Real estate agent showing a family a house

Sculpting the Housing

Landscape in Arkansas:

Current Conditions,

Future Opportunities

A Symposium of ACHANGE Members

and Housing Advocates

Thursday, June 20, 2024 1:00 p.m. – 4:00 p.m.
Friday, June 21, 2024 9:00 a.m. – 3:00 p.m.
U of A Cooperative Extension Service State Office
2301 S University Ave, Little Rock, AR 72204

This housing policy symposium is designed to bring together parties interested in expanding the supply and accessibility of affordable housing in the state. We’ll identify the current state of housing legislation in the state, then direct our attention to tools that can be used to increase housing options in the state. This is an educational event to spur conversation, partnership and engagement within communities across our state. It is also meant to highlight opportunities to create and enhance existing housing legislation in the state.

  • Be there to discuss the urgent issues that limit the supply of housing to Arkansans with moderate incomes.
  • Hear experts like our luncheon speaker, Jacqueline Waggoner, President of Enterprise Community Partners Solutions Division.
  • Learn about new technologies and strategies for providing housing, like modular housing and energy independence.
  • Find out what’s happening with the Arkansas Affordable Housing Trust Fund.
  • Develop stronger connections with your colleagues and peers between education sessions and after hours.
Friday Lunch Speaker Jacqueline Waggoner, President, Solutions Division, Enterprise Community Partners

As president of Enterprise Community Partners’ Solutions Division, Jacqueline manages a team of more than 300, leading the company’s programmatic, policy and advisory work in alignment with its strategic priorities: increasing housing supply, advancing racial equity and building upward mobility and resilience. From working on the ground with local partners in hundreds of communities nationwide, to advocating for affordable housing policy at the highest levels of government, Jacqueline maximizes Enterprise’s impact across all 50 states, the District of Columbia, Puerto Rico, and the U.S. Virgin Islands.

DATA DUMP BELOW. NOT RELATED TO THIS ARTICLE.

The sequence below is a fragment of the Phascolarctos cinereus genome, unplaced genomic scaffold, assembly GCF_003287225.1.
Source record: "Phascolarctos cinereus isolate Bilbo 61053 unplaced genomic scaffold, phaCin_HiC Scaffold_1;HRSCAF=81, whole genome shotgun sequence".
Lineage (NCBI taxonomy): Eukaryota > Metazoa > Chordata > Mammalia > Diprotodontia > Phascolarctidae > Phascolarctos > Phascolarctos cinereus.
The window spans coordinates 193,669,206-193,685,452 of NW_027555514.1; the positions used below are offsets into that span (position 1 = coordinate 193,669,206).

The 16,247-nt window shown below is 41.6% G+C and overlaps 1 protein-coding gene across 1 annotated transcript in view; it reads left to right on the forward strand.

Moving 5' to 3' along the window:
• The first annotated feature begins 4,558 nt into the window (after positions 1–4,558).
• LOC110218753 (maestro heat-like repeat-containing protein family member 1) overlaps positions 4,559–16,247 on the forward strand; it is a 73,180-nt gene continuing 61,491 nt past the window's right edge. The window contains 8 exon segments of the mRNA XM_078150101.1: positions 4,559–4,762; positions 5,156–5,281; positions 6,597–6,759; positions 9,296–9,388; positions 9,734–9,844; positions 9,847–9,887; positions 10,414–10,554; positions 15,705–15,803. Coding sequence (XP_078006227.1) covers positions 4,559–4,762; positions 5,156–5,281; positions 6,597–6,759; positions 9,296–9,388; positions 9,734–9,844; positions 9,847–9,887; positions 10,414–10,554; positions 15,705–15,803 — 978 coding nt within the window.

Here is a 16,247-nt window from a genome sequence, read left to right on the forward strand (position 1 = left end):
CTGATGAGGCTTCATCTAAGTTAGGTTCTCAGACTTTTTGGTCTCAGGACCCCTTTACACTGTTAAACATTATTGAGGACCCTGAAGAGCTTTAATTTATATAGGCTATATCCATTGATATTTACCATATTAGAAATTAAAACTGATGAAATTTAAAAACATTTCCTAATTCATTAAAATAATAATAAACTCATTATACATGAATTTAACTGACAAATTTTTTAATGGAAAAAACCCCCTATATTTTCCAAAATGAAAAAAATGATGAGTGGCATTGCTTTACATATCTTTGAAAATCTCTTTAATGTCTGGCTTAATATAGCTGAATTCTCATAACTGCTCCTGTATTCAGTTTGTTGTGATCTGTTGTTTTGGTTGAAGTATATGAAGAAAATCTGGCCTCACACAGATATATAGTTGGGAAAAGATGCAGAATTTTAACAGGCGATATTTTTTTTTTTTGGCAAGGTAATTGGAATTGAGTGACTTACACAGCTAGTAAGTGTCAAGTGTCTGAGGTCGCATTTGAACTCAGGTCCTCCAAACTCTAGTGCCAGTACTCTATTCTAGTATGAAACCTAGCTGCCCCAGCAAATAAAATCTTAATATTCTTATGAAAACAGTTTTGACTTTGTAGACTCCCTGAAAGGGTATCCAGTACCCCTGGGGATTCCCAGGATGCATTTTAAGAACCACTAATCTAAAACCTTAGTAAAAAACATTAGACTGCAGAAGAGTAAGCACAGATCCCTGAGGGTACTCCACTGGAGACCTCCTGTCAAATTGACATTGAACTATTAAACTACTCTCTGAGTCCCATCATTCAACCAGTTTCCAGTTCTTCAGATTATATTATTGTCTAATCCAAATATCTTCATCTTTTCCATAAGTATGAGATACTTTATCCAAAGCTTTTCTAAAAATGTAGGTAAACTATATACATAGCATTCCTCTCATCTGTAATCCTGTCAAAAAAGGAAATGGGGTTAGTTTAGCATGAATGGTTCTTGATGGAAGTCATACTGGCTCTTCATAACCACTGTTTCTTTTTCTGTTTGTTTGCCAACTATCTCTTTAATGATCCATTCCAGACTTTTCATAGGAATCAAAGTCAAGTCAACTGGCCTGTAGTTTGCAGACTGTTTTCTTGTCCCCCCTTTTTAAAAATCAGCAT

In Housing We Trust
Speaker: Billy Cerullo
Billy Cerullo is a housing advocacy organizer at the National Low Income Housing Coalition (NLIHC). In this role, Billy helps grow the Coalition’s network of advocates and support efforts to strategically engage federal policymakers on key policy priorities. Billy has been working as an organizer for almost a decade and has organized winning campaigns to change education and healthcare policies. Before joining NLIHC, he organized multiple unionization drives as an organizer for the Laborers International Union of North America (LiUNA).
About the Session:
According to Community Change, Housing trust funds are distinct funds established by city, county, or state governments that receive ongoing dedicated public funding sources to support the preservation and production of affordable housing and increase opportunities for families and individuals to access decent, affordable homes.  Housing trust funds systemically shift affordable housing funding from annual budget allocations to the commitment of dedicated public revenue.  During this session you will learn about the National Housing Trust Fund,  successful local jurisdictions based HTF, along with receiving an update regarding the Arkansas Housing Trust Fund.
It’s All in the Design 
Speaker: Audra Butler, Communities Unlimited
About the Session